This has to be the explanation because why would any civilization that has access to teleporter technology ever do anything else

No sitting, no straining, no wiping, no grossness, just hit a button and BAM problem gone 

Startrekkians live in a literally poopless galaxy, this is secretly everybody’s favorite thing about living in the future

Woah woah, hold on a second. First of all, that would take a hell of a lot of power and a hell of a lot of really accurate automated transporters. As we know from many instances in every series, transporters just aren’t necessarily that precise, especially when they’re automated, it would seem. And while in some instances, like a highly developed planet like Earth, the power generation wouldn’t be an issue, on starships and space stations it definitely could be.

this is some of the most well thought out shit i’ve ever read

My question is, what would be the biological ramifications of this? What about psychological, social and societal ramifications?

If people were used to having their shit disposed of by transporters, what would happen if transporters suddenly weren’t available? Would people have the strength in their muscles to push through shit when need be?

Would people start evolving towards not having a hole? How would this affect sexuality? Would sexuality in fact keep evolution in check regarding this… matter?

Would shit become more or less taboo than it is now? How would people view their own bodies in a post-shitting era?

Would there eventually be two classes of people? The shitters and the technology-dependent? Would the latter be more savage or fierce due to their absolute reliance on technology and energy resources, with life support now extending to waste removal from one’s bowels? Would the former still be considered, somewhat contradictorily, more barbaric by the latter group?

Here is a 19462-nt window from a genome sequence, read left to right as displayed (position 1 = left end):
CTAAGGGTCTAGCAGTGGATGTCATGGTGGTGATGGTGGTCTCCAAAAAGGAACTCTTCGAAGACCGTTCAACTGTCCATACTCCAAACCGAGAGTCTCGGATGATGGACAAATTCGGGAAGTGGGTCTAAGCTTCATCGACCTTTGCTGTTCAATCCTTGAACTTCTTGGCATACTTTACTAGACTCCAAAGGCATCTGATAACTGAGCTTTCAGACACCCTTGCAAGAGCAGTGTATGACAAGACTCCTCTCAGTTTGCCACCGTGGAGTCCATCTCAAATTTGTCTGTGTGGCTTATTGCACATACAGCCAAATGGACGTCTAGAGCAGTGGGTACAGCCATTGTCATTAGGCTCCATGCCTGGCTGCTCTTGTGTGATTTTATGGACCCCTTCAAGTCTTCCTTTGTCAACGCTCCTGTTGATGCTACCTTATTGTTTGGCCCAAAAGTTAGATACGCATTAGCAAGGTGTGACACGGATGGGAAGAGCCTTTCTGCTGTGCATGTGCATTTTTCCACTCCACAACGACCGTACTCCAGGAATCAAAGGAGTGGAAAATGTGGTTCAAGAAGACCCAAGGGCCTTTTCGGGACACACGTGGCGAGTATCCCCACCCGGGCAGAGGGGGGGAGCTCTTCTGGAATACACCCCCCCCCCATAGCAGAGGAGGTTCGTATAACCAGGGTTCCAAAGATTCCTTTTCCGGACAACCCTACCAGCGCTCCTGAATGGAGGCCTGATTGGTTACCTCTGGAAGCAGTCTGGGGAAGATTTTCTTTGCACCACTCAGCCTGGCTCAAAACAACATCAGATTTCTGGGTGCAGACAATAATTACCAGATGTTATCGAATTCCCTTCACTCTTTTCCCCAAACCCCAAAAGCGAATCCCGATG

If people were unwilling to deal with their own shit, how would society be affected?

You couldn’t kill me if you tried for a hundred years.


Balloon Bun


by Jeremiah Probodanu


swedish is a very beautiful and deep language



today April 5th, in 2063

Zefram Cochrane made Earth’s first warp flight in the Phoenix. Attracting the notice of the Vulcan ship  the T’Plana Hath. Thereforemaking peaceful First Contact with an Alien Race.


(Yes, I am a Trekkie. Get over it.)



Sorry, but we had to just get that off our (ample) chest.

In recent news: anticipation mounts. Or so it would appear.

kaskuin asked:

The orbital angels are gliding

This is your world

Ei valuva vesi mene aina viemäriin

spare me your tiny talk, kneel down and wash my feet

hundred lashes

mirrirr asked:

Space, time and rocket juice

I sneak in my own house

niin myös sinä

the nightingale is still locked in the cage

syvälle iskee säälin terä


Red flash clouds choking out the morning sky

On my way to the vision-come-true

Born to the false world the wanderer

She wandered ‘cross the bridge and said to herself

katsokaa ja katukaa”